CAPE CANAVERAL, Fla. — Bladen County’s favorite son, Curtis Brown Jr., joined an elite group of individuals this past weekend when he was inducted into the Astronaut Hall of Fame on Saturday.
The ceremony was held at the Kennedy Space Center and was attended by family and friends of Brown’s and two of his fellow inductees.
“It’s a great honor. I’m very surprised I was inducted,” said Brown.
He said on the day he received the telephone call notifying him of the nomination, he was out of town. Brown said he called home and his wife Mary had taken the message. He said when Mary relayed the message and who it was from, Brown said he wondered what was happening, since he had not spoken to the individual who called in some time.
“I called him back and he told me I was nominated …. and that we’d get together in April,” said Brown.
He added it is a real honor to be inducted into the Hall of Fame with the folks who launched Gemini and Apollo missions. He joins such space pioneers as Neil Armstrong, John Glenn, Alan Shepard, Jim Lovell, Sally Ride and Scott Carpenter.
“They were heroes of mine,” said Brown of those astronauts.
Brown was presented his Astronaut Hall of Fame medal by fellow former astronaut Charlie Duke.
The Elizabethtown Town Council adopted a resolution of recognition in honor of the occasion in February.
Brown, who is a graduate of East Bladen High School, was confirmed by the Astronaut Scholarship Foundation for the honor, according to reports. Brown was joined by fellow astronauts, Eileen Collins, the first woman to ever lead a shuttle mission, and Bonnie Dunbar, who managed life and science experiments on Spacelab and Mir.
Brown flew on six space shuttle missions and logged more than 1,383 hours in space, according to his biography with NASA. He piloted STS-47 in 1992, STS-66 in 1994 and STS-77 in 1996 and was commander for STS-85 in 1997 and STS-95 in 1998 and STS-103 in 1999, according to NASA.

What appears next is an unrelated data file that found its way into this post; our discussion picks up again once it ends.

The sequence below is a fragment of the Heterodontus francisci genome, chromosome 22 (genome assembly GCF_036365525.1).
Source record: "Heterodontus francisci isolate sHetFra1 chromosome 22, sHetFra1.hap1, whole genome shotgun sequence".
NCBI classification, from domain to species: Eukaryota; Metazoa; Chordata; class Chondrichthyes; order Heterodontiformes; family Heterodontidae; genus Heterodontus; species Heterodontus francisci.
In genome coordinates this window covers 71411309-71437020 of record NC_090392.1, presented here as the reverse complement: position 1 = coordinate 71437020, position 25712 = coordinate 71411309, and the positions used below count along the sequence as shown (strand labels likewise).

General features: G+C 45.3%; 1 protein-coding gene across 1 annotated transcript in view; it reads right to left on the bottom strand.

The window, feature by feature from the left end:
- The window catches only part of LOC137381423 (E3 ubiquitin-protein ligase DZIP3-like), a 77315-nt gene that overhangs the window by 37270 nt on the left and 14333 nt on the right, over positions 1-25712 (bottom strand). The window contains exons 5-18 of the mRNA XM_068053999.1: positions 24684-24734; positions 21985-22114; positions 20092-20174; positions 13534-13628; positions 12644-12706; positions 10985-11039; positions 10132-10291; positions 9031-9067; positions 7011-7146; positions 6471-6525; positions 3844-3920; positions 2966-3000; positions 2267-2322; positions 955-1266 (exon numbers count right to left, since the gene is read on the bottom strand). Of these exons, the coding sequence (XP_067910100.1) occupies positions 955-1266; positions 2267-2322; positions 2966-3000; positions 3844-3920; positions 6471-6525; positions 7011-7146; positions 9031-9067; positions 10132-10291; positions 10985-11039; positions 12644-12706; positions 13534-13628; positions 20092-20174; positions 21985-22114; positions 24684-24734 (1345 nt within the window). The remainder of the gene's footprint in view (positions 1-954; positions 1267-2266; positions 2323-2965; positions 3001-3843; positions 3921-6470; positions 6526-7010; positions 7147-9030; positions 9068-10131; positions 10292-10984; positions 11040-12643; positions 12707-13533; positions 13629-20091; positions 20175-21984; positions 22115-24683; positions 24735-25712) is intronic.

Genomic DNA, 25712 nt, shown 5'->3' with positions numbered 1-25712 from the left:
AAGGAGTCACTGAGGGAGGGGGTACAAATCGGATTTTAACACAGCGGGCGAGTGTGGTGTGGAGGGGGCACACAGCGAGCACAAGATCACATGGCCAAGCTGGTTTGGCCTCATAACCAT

Brown’s 1998 flight aboard the space shuttle Discovery was historic because he was joined on the flight by 77-year-old retired astronaut John Glenn.
Brown’s final mission for NASA in the space shuttle program was the third mission to service the Hubble Telescope which broke records as the highest orbit ever achieved by the space shuttle. Brown and his crew were reported to be 378 miles above the earth during that mission.
Brown earned his bachelor of science degree in electrical engineering from the U.S. Air Force Academy in 1978.
Brown also returns to Elizabethtown once a year with friends who are motorcycle enthusiasts and awards a scholarship to a high school senior who plans to study science- or math-related fields in college.
“Mary and I want to give back to the community,” said Brown of establishing the scholarship. “When I was a child, we (Brown’s family) owned a hardware store there.”
He added anecdotally, “Most of the town raised me. I couldn’t get away with anything.”
Brown said he wanted to give back to the county and the community that has been so supportive of the space program.
“It is very, very important the students of Bladen County realize they can achieve their dreams,” said Brown. “My dream was to fly … I pursued my dream to fly.”
Brown said the scholarship will be awarded to a graduating senior later this spring.